Study: participants had to learn to identify the letters of a language they did not know. The learning was prompted in one of three ways: writing by hand, typing, or watching videos.
“At the end, after as many as six sessions, everyone could recognize the letters and made few mistakes when tested. But the writing group reached this level of proficiency faster than the other groups—a few of them in just two sessions.”
Researchers also wanted to know if and when the three groups could generalize this new knowledge: spell like a pro, write words, spell new words, etc.
“The writing group was better—decisively—in all of those things.
“The main lesson is that even though they were all good at recognizing letters, the writing training was the best at every other measure. And they required less time to get there.”
I hope the irony is not lost on you that after years of living in a foreign land under the tutelage of a stranger whose language you’ve had to learn, your words of wisdom for us are: “you can find everything you need inside of you.”
I carry mine everywhere and jot down EVERYTHING in it: ideas, meeting notes, phone call notes, appointments, etc. I also use it to outline and draft articles, correspondence, and any other writing I do.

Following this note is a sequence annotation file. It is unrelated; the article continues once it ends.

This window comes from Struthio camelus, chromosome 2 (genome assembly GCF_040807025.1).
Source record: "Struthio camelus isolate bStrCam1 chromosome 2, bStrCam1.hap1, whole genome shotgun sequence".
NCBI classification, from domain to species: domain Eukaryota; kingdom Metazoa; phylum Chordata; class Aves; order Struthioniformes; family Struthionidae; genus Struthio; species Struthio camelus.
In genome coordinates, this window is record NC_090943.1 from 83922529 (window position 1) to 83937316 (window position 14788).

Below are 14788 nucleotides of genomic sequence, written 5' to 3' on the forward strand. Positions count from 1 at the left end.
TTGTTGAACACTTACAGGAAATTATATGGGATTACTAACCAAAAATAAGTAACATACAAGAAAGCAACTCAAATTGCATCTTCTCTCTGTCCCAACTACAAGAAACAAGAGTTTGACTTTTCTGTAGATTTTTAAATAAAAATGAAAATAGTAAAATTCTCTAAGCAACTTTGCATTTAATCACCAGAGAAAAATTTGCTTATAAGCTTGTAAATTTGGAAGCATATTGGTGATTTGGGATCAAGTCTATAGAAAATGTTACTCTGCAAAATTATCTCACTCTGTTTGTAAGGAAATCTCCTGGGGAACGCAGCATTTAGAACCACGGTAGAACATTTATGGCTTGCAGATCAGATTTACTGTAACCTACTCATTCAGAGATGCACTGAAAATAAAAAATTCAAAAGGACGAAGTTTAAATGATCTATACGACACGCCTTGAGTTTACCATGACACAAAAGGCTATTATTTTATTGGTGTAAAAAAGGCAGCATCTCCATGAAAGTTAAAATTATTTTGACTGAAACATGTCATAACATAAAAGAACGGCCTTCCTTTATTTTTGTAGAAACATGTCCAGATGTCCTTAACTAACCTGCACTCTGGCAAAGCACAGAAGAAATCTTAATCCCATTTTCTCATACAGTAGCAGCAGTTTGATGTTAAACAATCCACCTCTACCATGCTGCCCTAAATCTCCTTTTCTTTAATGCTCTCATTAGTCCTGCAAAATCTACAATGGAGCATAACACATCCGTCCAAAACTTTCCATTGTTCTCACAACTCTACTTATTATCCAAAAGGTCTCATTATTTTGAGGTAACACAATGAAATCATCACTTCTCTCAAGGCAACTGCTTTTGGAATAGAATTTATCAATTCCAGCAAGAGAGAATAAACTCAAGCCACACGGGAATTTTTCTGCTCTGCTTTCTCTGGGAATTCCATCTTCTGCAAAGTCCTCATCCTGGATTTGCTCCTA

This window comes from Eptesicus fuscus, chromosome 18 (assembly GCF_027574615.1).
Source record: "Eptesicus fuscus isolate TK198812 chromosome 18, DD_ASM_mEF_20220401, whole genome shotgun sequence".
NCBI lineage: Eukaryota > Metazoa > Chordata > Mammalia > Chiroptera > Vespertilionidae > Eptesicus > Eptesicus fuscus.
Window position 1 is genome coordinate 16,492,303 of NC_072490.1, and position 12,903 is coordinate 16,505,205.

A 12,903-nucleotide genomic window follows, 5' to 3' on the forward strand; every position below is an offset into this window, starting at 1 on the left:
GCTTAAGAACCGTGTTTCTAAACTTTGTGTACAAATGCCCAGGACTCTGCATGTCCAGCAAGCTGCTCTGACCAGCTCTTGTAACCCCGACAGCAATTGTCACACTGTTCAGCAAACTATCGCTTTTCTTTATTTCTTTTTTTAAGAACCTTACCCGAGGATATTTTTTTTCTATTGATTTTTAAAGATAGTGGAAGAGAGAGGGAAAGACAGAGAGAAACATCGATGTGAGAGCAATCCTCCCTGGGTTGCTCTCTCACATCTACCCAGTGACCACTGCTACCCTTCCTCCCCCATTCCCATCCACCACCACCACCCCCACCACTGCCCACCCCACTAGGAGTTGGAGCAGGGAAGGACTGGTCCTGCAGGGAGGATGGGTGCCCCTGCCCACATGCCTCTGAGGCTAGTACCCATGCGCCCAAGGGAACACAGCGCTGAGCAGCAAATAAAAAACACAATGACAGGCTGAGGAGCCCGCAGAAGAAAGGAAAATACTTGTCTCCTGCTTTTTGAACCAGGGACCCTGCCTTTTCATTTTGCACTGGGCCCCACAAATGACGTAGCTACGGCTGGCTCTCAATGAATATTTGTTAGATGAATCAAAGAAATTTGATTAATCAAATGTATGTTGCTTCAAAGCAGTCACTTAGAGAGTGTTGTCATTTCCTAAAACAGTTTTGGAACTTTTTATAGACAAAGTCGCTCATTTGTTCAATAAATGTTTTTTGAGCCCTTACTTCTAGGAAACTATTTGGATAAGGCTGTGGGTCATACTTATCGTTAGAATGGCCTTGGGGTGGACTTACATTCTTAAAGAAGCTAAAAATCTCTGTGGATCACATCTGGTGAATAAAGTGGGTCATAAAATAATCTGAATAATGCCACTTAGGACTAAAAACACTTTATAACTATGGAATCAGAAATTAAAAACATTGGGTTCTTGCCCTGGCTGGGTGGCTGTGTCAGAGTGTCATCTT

As things get done or transferred to permanent platforms, I cross them off. As all items on one page get done, I draw a big X on a page. When both sides of a page have Xs, I tear the page out. When all notes have been filed and all tasks completed, I throw away the notebook and start a new one.
I don’t keep my notebooks. I have no sentimental attachment to them. They help me keep all my notes in one place and get things done.
Witwer had an original method of composition. He carried small scratch pads and short pencils in his pockets. If a comic idea occurred to him on the sidewalk, at a party, in conference, in a taxicab, in a speakeasy, or anywhere else, he would thrust his hand in his side coat pocket, make a note on the pad, tear off the sheet, and leave the pad in readiness for the next idea. Whenever he heard a very bright remark or a very dumb remark, Witwer’s right hand would dart into his coat pocket.
From long practice he could scribble legibly and inconspicuously.
After accumulating a hundred of two hundred of these notes, he would seat himself at his desk, cover the floor around him with the slips of paper, and start writing. When his invention lagged, he would lean over and pick up a slip of paper. If the paper failed to suggest anything useful at the moment, he would toss it back on the floor and pick up another. Sooner or later he would find a note which would inspire him. Once used, the slip would be crumpled and thrown into a wastebasket.
I describe the MBA in the book as a degree from 1908 with a 1950s strategy. Because the degree was created in 1908 and business schools have had no new degree since 1908 and the strategy was set up based on a couple of reports in the 1950s which made business schools respectable, more research, more theory, more depth. All of which made them much stronger and much more respectable academically but it did not strengthen their managerial side, and to this day there is very little management in most MBA programs and what there is, is distorted.
Let me give you an example. The Harvard case study model (…)